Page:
Brands continue to add flags to their family of brands to attract customers and get an edge on the competition, but could all of these brands survive a downturn?
The hotel industry constantly morphs its offerings to cater to the ever-changing whims of the public, and nowhere is that phenomenon more evident than in the rash of new brand launches in recent years.
Researching the precise or official number of hotel brands is difficult to determine. Based on our research, we conservatively count nearly 100 new flags with at least eight properties have sprung since 2008, pushing the total number of brands to more than 700. The seven major family of brands including Marriott International, Hilton, InterContinental Hotels Group, Hyatt Hotels Corporation, Choice Hotels International and Wyndham Hotels & Resorts, account for almost 20% of the 700 brands.
What’s fueling this proliferation of new brands that’s slicing up the lodging marketplace into smaller demand segments? This burst of new franchise offerings can be partially traced to hoteliers aiming to attract the millennial generation—as well they should. At 73 million strong, this generation represents the largest demographic group in the U.S., and they’re traveling for work and leisure. If hoteliers want them to check in at their hotels, they better meet this group’s desires.
Above all else, the millennial generation abhors the sameness of yesterday’s hotel brands and demands a unique experience reflective of a specific marketplace. The term “lifestyle” has been used ad nauseam to describe what makes these newly minted brands distinct from their forefathers.
But what does lifestyle (or a similar overused buzzword—boutique) actually mean? It could be defined as anything from the subjective feeling a guest encounters during a stay to the floor plan of the property. Whichever definition is used, these new lifestyle concepts mark a complete break from the cookie-cutter hotels of the past.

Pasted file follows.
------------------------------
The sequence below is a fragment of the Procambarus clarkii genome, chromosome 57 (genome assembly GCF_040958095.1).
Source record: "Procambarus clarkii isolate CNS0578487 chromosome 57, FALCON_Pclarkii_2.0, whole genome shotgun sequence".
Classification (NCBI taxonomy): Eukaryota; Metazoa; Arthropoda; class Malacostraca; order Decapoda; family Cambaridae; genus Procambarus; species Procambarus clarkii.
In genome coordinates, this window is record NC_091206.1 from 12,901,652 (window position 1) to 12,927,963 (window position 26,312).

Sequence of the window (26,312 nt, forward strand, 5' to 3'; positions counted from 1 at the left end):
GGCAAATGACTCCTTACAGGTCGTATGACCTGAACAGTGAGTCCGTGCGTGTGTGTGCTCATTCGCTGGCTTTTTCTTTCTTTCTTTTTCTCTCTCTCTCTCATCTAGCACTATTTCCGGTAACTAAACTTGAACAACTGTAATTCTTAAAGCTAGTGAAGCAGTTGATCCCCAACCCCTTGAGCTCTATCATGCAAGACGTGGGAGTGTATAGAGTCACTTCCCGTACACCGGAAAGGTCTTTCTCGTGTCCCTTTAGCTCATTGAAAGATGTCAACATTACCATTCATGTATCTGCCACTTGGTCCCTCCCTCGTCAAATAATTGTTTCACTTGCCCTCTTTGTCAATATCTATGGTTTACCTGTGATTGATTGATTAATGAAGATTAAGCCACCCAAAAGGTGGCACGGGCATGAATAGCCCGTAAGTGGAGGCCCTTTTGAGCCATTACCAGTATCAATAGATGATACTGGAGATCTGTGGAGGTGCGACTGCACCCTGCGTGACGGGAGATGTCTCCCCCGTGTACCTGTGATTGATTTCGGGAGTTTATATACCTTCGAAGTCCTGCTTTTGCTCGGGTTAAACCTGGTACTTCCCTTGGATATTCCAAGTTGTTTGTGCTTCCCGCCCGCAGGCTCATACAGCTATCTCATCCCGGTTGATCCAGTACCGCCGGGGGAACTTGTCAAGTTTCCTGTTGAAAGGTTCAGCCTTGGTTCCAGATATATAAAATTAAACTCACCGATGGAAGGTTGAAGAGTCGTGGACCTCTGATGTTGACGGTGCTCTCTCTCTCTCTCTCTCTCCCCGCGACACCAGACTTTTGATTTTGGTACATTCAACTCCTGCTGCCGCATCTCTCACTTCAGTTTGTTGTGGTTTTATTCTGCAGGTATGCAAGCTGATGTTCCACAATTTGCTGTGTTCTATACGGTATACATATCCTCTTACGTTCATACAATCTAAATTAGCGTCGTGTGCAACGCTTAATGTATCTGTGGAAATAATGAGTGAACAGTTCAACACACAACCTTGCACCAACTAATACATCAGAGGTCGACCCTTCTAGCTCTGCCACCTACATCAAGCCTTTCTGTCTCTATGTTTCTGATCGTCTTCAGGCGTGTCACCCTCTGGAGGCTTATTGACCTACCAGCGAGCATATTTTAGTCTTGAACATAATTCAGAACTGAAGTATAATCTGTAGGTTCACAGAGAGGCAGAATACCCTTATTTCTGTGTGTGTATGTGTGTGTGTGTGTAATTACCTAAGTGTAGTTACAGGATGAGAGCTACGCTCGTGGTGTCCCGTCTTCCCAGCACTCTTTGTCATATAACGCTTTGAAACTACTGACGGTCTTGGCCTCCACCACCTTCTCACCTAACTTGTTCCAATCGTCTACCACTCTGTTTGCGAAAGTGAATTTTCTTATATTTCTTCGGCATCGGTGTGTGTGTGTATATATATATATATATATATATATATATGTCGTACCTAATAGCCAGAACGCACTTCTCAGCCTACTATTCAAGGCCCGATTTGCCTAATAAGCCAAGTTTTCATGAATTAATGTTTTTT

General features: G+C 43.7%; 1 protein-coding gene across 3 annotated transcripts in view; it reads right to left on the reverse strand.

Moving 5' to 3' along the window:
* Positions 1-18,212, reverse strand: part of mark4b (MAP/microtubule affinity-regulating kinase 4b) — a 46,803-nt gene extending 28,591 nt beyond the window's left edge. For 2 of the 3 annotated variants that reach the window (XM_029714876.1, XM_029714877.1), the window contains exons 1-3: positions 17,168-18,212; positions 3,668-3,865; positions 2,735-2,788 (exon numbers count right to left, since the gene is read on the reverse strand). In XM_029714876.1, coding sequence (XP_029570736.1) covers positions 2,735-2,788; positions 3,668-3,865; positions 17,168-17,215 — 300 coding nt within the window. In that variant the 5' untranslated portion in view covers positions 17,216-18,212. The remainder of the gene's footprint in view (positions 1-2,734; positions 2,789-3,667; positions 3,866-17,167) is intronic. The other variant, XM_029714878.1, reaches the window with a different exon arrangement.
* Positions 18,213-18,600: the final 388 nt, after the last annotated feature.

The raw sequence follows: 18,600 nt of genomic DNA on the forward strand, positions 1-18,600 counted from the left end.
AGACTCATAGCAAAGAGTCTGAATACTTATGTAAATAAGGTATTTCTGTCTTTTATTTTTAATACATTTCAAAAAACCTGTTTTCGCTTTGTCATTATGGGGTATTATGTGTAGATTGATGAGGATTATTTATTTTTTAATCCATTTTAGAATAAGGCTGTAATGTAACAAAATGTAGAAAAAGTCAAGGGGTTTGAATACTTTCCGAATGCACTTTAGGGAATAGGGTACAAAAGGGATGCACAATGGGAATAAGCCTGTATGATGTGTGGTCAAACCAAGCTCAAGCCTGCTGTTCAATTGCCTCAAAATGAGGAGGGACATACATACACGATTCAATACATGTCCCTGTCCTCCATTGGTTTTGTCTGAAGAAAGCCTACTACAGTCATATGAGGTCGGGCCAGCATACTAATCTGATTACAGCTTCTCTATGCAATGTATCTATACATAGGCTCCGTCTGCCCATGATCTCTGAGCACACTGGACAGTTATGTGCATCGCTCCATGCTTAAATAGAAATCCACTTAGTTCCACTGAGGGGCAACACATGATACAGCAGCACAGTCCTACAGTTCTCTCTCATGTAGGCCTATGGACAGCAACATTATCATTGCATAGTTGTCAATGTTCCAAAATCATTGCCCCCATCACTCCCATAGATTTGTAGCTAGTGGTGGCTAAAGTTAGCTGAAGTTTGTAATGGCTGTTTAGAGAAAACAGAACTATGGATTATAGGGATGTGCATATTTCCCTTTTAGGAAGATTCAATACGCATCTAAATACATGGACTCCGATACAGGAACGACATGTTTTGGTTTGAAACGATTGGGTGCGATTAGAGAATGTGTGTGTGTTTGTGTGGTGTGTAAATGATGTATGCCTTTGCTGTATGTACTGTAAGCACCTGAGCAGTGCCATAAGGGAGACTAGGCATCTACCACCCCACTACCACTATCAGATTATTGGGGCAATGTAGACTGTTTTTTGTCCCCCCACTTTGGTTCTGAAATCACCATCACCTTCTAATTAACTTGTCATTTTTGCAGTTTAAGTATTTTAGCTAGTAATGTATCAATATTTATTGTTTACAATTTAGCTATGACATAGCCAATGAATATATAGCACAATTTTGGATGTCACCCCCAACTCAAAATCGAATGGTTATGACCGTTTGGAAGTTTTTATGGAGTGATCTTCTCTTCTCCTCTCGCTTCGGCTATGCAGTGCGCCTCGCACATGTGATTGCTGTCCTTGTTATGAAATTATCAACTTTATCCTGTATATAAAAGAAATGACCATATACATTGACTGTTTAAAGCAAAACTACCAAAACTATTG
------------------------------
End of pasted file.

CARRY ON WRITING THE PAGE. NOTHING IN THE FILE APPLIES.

To me, the distinguishing characteristics of these newly minted flags revolve around art-infused, sometimes quirky design elements. Even spinoffs of traditional brands like Holiday Inn Express’s Formula Blue seek to update the chain’s look and feel with distinctive color palettes and larger communal areas.
These new brands strive to get an edge on the competition with one-of-a-kind designs. The latest salvo in this battle may have been thrown by IHG when it applied for a patent for its WorkLife room layout for to-be-constructed Crowne Plaza Hotels & Resorts.
WorkLife rooms upend the typical straightforward hotel room blueprint. For king-sized bed accommodations, the bed is angled into the middle of the room from a headboard mounted into one corner. A television is placed within viewing distance on the wall opposite the bed as is a desk. In the corner next to the bed stands a curved sofa and coffee table. This layout allows the guest to eat and relax while catching some TV viewing, while the desk serves as an uncluttered workspace.
More interesting than the arrangement of the WorkLife room is the fact IHG decided to patent the concept. As new brands spring up and compete with each other, more hotel companies may follow IHG’s lead and patent new room configurations so other brands won’t copy the design. Not only will we have even more franchise banners flying, but very specific room models as well.
The business case for new brands
Outdoing the competition with edgy designs to attract today’s demanding clientele isn’t the only reason franchise companies have unveiled a succession of new brand names.